ACLU Supreme Court

The Supreme Court and the Mojave Cross


The LA Times has an editorial about the Mojave cross decision. It begins like this:

The Supreme Court on Wednesday sent a simple — and disturbing — message in a complicated ruling about an 8-foot cross in California’s Mojave National Preserve. The message is that the government can treat the preeminent Christian symbol as a national emblem and display it on public property.

Here’s the rest.

On Wednesday, in a 5/4 decision, the Supreme Court ruled that the much squabbled over cross, erected years ago on federal parkland in the Mojave Desert, may stay. The cross was originally put up to honor war veterans but, for years, it has been a symbol of disagreement over the sometimes ill-defined boundary between church and state.

Here’s more back story.

Although the ruling to some degree split along the usual political lines (5/4 with Kennedy the swing vote), it was nonetheless a decision that pretty much split the baby and gave no one faction exactly what it wanted.

For instance, this is what the LA Times reported:

In a shift away from strict church-state separation, the Supreme Court gave its approval Wednesday to displaying a Christian cross on government land to honor the war dead, saying the Constitution “does not require the eradication of all religious symbols in the public realm.”

Speaking for a divided court, Justice Anthony M. Kennedy said the 1st Amendment calls for a middle-ground “policy of accommodation” toward religious displays on public land, not a total ban on symbols of faith.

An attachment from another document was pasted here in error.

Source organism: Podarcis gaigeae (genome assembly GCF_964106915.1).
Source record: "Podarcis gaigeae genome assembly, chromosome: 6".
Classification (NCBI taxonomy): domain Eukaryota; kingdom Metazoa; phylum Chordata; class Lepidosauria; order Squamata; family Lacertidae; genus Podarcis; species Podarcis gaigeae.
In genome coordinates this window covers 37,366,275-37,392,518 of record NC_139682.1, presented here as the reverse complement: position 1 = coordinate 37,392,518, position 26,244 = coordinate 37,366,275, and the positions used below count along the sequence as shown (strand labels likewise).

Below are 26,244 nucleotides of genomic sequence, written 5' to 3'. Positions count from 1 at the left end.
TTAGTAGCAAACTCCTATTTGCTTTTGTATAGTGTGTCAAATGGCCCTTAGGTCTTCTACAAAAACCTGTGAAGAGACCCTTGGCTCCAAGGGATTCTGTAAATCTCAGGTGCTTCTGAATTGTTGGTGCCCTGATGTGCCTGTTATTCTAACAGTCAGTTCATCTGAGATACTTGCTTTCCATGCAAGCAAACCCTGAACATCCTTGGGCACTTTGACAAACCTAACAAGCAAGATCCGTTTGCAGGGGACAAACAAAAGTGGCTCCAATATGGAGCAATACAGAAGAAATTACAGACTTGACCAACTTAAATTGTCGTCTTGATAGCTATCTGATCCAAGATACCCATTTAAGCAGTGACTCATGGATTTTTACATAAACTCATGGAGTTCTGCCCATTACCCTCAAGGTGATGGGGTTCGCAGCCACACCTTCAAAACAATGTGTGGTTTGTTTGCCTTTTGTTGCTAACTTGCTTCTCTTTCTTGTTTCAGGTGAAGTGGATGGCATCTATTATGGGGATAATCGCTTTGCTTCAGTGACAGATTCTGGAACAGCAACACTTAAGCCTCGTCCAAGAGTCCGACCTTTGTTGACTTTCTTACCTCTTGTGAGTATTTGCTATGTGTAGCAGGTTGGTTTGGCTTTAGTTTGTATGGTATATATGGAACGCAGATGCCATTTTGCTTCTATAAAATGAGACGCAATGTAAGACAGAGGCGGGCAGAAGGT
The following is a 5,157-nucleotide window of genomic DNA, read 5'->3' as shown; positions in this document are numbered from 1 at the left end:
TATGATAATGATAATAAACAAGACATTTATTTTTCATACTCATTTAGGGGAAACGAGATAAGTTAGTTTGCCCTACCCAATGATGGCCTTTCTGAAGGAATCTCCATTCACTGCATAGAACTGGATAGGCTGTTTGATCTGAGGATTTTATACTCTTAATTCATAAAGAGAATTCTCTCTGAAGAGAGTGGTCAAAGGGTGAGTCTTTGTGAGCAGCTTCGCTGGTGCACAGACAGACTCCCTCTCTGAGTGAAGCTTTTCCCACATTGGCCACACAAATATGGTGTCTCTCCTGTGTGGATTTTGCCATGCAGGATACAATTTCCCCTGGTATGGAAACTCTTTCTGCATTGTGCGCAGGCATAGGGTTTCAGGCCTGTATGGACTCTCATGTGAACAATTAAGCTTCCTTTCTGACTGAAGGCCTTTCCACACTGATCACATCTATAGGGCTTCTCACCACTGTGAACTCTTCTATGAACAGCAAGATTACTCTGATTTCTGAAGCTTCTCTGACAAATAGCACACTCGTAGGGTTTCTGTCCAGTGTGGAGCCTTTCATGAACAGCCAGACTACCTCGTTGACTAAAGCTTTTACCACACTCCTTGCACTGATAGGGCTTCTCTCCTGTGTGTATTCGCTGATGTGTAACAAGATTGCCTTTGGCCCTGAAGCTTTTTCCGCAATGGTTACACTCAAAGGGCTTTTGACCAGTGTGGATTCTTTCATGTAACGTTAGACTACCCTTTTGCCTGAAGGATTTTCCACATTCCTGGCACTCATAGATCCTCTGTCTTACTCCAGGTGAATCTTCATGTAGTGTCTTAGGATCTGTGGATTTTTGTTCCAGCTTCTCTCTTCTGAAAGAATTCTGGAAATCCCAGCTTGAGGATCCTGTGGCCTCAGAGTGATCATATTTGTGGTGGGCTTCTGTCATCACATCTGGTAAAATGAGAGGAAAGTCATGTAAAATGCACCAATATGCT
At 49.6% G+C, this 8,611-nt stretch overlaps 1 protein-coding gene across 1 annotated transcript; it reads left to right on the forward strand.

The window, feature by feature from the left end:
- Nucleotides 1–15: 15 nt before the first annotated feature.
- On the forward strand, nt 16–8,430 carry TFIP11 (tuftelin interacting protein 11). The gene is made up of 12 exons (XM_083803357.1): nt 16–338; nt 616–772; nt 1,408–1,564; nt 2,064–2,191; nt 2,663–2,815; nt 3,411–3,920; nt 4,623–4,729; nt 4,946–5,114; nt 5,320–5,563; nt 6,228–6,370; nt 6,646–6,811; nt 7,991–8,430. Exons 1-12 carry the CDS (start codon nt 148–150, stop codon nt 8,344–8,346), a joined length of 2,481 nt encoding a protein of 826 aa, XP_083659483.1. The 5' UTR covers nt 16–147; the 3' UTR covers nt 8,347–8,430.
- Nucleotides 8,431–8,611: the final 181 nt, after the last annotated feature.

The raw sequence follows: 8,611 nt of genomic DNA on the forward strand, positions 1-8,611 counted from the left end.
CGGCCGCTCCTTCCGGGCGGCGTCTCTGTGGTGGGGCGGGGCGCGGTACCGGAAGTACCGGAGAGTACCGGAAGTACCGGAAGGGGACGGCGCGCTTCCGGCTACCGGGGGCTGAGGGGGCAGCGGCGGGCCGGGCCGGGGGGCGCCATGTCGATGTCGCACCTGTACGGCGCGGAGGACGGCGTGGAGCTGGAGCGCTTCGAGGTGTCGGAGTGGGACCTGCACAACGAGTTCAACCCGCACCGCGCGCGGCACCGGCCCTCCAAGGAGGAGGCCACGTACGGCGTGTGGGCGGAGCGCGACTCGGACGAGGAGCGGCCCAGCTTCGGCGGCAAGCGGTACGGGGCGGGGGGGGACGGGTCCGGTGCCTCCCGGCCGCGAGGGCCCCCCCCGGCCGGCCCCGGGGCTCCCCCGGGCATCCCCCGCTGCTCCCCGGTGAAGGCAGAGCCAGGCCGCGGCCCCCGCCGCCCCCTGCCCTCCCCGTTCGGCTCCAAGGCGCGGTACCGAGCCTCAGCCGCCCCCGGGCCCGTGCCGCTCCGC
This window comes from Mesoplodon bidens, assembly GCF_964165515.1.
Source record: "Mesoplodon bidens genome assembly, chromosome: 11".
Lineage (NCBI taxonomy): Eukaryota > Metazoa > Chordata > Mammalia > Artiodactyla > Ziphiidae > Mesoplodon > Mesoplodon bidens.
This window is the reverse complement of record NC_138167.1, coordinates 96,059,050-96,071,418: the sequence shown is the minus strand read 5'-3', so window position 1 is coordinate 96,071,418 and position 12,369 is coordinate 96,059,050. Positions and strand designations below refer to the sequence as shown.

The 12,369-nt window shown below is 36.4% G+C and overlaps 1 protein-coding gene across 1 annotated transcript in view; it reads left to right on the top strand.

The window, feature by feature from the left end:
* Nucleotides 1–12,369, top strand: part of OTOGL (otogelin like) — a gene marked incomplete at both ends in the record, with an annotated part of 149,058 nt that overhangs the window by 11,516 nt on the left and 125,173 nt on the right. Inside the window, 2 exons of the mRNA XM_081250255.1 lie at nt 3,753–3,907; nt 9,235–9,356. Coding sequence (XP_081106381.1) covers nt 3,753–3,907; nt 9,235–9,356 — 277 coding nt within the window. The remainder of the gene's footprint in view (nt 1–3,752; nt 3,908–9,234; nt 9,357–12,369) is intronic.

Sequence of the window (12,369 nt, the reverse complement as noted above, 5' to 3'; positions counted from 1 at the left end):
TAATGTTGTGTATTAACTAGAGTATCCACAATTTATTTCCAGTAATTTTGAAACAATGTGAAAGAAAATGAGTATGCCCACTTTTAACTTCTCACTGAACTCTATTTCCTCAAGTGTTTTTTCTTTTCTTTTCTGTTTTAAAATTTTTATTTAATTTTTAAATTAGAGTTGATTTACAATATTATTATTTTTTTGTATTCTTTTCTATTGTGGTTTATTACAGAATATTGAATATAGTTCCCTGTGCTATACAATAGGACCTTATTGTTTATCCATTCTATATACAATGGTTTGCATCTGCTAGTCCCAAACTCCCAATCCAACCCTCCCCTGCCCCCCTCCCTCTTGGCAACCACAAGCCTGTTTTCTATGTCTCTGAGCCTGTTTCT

And CNN added:

But even among the conservatives who voted to allow the cross to stand, there was strong disagreement about how similar disputes should be settled, an indication of the contentious nature of church-and-state cases.

And here is the opening of what the Wall Street Journal had to say.

It ended not with a bang, but a whimper.

What else to say about the Mojave Desert Cross opinion, handed down on Wednesday by the Supreme Court? The case could have been a contender (to quote Brando in ‘Waterfront’): it had a vivid factual setup and a great legal question concerning the separation of church and state.

But the Court on Wednesday handed down a fractured opinion with a less-than-riveting impact: the court kicked the case back to the district court for reconsideration. Even Justice Anthony Kennedy, the author of the plurality opinion, conceded the case wasn’t exactly a blockbuster. The case, according to Justice Kennedy, made no “sweeping pronouncements” on the line between church and state….

As is often the case, one of the best and fullest reports on what the court did on Wedenesday comes from NPR’s Nina Totenberg.


  • Oh no! Not Nina totenberg again! How can anyone stand to listen to her?

    C: much squabbled over cross

    Yeah, one guy from Idaho or somewhere drives out to the middle of a desert in California to be offended, and suddenly it’s a “squabble.” This should have been dismissed before the first hearing. The ACLU looks silly over this.

    Anyway, I’m offended at your hate speech against Christians, and I don’t have to prove that you hate Christians because I’m invoking the liberal rule that the accuser of hate is automatically assumed to have moral superiority.

    …Oh, wait. You mean that it’s okay to bash Christianity but we have to defend Islam? If the symbol was a crescent rather than a cross, nothing would be said? I forgot the rules.

    (Will a comment like this get me banned on Monday? I need to know. Maybe you can score each comment this week to give us an idea about the new commenting rules.)

    1) A group of WWI veterans, in 1934, erected a simple white cross on a rock to stand as a memorial to their fallen comrades in the remote desert.